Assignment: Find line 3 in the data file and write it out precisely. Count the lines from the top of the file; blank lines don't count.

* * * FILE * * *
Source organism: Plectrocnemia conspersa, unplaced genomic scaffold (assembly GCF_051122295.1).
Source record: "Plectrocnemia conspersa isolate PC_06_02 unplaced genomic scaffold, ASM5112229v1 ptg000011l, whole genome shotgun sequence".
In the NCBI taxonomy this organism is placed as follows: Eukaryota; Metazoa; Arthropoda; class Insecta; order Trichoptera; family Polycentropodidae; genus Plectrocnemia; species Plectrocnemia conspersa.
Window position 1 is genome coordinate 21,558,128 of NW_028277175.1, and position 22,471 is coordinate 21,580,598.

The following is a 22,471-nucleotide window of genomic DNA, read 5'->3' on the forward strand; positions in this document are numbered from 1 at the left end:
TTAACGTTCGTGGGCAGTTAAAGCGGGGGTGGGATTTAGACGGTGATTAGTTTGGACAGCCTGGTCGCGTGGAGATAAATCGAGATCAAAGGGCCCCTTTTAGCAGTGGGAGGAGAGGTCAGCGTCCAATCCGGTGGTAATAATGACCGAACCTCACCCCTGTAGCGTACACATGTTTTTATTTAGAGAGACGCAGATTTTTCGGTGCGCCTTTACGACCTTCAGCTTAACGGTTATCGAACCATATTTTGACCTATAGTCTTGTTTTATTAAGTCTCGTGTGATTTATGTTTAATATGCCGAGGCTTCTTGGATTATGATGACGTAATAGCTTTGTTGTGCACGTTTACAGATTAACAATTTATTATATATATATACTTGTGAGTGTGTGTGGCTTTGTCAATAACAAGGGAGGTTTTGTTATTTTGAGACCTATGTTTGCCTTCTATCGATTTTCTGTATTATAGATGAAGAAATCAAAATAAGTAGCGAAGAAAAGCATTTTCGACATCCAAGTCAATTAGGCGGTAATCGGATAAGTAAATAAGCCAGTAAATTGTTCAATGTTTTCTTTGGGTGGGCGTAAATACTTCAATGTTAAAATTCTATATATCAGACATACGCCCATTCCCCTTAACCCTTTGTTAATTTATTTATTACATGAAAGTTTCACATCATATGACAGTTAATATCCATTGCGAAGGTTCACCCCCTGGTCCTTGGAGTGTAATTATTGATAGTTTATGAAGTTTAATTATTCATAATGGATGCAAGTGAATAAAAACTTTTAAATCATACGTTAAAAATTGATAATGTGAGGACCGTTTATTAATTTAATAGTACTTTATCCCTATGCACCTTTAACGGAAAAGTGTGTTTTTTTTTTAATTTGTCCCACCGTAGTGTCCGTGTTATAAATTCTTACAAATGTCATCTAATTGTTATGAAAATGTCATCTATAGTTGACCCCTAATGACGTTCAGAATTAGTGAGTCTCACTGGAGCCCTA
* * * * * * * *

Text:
In the NCBI taxonomy this organism is placed as follows: Eukaryota; Metazoa; Arthropoda; class Insecta; order Trichoptera; family Polycentropodidae; genus Plectrocnemia; species Plectrocnemia conspersa.